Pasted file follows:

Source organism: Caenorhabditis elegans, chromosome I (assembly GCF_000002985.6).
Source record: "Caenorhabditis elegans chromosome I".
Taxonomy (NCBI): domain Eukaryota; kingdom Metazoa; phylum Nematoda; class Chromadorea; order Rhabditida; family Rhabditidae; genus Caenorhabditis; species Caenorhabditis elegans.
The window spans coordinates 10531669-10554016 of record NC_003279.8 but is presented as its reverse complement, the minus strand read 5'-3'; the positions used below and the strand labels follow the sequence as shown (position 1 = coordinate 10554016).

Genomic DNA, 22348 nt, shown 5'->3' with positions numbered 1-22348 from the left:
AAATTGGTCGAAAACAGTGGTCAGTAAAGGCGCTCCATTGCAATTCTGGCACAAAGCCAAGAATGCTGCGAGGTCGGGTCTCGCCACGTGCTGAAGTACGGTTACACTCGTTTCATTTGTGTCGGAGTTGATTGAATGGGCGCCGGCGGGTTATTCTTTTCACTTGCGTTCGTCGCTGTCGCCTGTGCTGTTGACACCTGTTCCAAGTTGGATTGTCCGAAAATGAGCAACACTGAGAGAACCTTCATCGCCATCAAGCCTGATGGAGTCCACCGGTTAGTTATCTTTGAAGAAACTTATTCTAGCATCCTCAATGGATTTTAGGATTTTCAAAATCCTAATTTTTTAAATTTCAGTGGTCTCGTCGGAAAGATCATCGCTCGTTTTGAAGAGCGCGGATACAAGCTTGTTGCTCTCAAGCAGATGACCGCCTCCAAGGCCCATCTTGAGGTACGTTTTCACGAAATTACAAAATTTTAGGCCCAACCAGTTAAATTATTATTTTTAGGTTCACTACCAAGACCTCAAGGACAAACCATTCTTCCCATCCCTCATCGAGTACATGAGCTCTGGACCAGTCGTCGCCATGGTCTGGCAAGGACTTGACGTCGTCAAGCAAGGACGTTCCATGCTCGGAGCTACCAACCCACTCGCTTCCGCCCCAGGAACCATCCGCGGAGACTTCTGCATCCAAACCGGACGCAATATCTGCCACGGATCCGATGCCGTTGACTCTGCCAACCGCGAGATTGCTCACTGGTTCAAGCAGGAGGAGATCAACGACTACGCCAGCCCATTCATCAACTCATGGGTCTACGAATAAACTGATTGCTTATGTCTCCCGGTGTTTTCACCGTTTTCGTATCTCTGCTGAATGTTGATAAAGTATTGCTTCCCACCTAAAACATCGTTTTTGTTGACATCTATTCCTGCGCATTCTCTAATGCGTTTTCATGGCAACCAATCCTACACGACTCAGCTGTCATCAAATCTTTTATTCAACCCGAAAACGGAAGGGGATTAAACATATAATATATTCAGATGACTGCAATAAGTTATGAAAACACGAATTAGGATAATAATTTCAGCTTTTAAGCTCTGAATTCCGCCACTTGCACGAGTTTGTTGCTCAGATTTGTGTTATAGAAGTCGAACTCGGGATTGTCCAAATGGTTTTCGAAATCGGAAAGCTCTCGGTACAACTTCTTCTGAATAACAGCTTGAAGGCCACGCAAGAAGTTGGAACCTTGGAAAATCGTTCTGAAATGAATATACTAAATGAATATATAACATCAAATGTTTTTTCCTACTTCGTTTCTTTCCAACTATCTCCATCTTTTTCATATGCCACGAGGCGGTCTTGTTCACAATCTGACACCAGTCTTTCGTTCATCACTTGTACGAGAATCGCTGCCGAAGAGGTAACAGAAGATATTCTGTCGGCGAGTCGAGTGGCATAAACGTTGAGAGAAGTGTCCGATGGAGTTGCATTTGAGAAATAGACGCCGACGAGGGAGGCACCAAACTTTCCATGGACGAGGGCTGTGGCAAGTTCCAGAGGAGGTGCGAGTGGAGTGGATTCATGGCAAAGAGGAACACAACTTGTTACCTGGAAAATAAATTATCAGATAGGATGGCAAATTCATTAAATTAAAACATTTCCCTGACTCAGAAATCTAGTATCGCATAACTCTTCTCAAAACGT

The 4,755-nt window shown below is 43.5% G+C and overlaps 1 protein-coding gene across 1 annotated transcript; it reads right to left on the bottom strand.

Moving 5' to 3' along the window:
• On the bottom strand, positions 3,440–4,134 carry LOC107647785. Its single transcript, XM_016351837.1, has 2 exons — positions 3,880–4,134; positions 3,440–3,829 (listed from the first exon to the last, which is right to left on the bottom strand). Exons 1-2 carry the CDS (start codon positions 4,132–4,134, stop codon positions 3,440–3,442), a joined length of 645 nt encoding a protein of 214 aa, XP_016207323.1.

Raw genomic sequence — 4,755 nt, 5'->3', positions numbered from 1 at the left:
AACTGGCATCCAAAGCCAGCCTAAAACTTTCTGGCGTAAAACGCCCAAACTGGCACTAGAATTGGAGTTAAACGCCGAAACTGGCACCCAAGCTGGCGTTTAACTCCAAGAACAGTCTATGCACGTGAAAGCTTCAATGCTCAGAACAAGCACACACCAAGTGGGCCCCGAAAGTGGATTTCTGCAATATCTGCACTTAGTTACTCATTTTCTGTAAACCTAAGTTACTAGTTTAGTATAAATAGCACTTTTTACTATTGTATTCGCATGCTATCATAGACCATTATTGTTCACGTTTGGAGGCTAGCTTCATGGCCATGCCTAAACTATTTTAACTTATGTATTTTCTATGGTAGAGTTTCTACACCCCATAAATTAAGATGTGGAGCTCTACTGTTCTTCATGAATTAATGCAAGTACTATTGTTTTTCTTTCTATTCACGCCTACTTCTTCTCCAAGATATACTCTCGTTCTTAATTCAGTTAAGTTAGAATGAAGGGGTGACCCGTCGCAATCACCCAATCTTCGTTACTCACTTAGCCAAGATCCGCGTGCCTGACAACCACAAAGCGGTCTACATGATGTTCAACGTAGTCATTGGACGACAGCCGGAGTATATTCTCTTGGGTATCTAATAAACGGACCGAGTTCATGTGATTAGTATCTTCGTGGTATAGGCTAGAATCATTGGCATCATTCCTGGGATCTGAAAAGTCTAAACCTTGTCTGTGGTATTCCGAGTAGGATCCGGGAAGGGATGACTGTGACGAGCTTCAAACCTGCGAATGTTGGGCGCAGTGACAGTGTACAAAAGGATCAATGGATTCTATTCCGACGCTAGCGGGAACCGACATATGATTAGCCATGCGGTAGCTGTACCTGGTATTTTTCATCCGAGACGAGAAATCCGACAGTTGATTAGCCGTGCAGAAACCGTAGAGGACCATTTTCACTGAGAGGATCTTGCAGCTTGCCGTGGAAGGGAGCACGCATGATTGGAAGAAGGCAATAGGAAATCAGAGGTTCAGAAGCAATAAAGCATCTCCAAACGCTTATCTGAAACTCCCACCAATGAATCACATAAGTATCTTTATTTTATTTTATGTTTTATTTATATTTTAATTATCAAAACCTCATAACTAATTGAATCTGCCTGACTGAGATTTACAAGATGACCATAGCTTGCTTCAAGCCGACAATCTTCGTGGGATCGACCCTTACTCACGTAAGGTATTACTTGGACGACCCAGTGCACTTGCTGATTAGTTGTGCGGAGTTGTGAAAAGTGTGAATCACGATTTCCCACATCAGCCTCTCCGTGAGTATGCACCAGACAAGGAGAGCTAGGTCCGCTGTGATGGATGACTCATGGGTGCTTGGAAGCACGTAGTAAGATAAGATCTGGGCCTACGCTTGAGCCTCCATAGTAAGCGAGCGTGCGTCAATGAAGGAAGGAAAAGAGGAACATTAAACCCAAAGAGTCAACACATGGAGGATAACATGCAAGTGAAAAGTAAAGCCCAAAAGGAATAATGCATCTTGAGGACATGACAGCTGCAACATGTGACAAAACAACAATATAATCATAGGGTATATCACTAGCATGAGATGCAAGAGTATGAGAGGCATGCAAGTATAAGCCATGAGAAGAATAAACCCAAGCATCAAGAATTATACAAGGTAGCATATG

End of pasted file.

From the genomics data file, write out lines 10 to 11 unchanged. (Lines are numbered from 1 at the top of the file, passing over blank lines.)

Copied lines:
Raw genomic sequence — 4,755 nt, 5'->3', positions numbered from 1 at the left:
AACTGGCATCCAAAGCCAGCCTAAAACTTTCTGGCGTAAAACGCCCAAACTGGCACTAGAATTGGAGTTAAACGCCGAAACTGGCACCCAAGCTGGCGTTTAACTCCAAGAACAGTCTATGCACGTGAAAGCTTCAATGCTCAGAACAAGCACACACCAAGTGGGCCCCGAAAGTGGATTTCTGCAATATCTGCACTTAGTTACTCATTTTCTGTAAACCTAAGTTACTAGTTTAGTATAAATAGCACTTTTTACTATTGTATTCGCATGCTATCATAGACCATTATTGTTCACGTTTGGAGGCTAGCTTCATGGCCATGCCTAAACTATTTTAACTTATGTATTTTCTATGGTAGAGTTTCTACACCCCATAAATTAAGATGTGGAGCTCTACTGTTCTTCATGAATTAATGCAAGTACTATTGTTTTTCTTTCTATTCACGCCTACTTCTTCTCCAAGATATACTCTCGTTCTTAATTCAGTTAAGTTAGAATGAAGGGGTGACCCGTCGCAATCACCCAATCTTCGTTACTCACTTAGCCAAGATCCGCGTGCCTGACAACCACAAAGCGGTCTACATGATGTTCAACGTAGTCATTGGACGACAGCCGGAGTATATTCTCTTGGGTATCTAATAAACGGACCGAGTTCATGTGATTAGTATCTTCGTGGTATAGGCTAGAATCATTGGCATCATTCCTGGGATCTGAAAAGTCTAAACCTTGTCTGTGGTATTCCGAGTAGGATCCGGGAAGGGATGACTGTGACGAGCTTCAAACCTGCGAATGTTGGGCGCAGTGACAGTGTACAAAAGGATCAATGGATTCTATTCCGACGCTAGCGGGAACCGACATATGATTAGCCATGCGGTAGCTGTACCTGGTATTTTTCATCCGAGACGAGAAATCCGACAGTTGATTAGCCGTGCAGAAACCGTAGAGGACCATTTTCACTGAGAGGATCTTGCAGCTTGCCGTGGAAGGGAGCACGCATGATTGGAAGAAGGCAATAGGAAATCAGAGGTTCAGAAGCAATAAAGCATCTCCAAACGCTTATCTGAAACTCCCACCAATGAATCACATAAGTATCTTTATTTTATTTTATGTTTTATTTATATTTTAATTATCAAAACCTCATAACTAATTGAATCTGCCTGACTGAGATTTACAAGATGACCATAGCTTGCTTCAAGCCGACAATCTTCGTGGGATCGACCCTTACTCACGTAAGGTATTACTTGGACGACCCAGTGCACTTGCTGATTAGTTGTGCGGAGTTGTGAAAAGTGTGAATCACGATTTCCCACATCAGCCTCTCCGTGAGTATGCACCAGACAAGGAGAGCTAGGTCCGCTGTGATGGATGACTCATGGGTGCTTGGAAGCACGTAGTAAGATAAGATCTGGGCCTACGCTTGAGCCTCCATAGTAAGCGAGCGTGCGTCAATGAAGGAAGGAAAAGAGGAACATTAAACCCAAAGAGTCAACACATGGAGGATAACATGCAAGTGAAAAGTAAAGCCCAAAAGGAATAATGCATCTTGAGGACATGACAGCTGCAACATGTGACAAAACAACAATATAATCATAGGGTATATCACTAGCATGAGATGCAAGAGTATGAGAGGCATGCAAGTATAAGCCATGAGAAGAATAAACCCAAGCATCAAGAATTATACAAGGTAGCATATG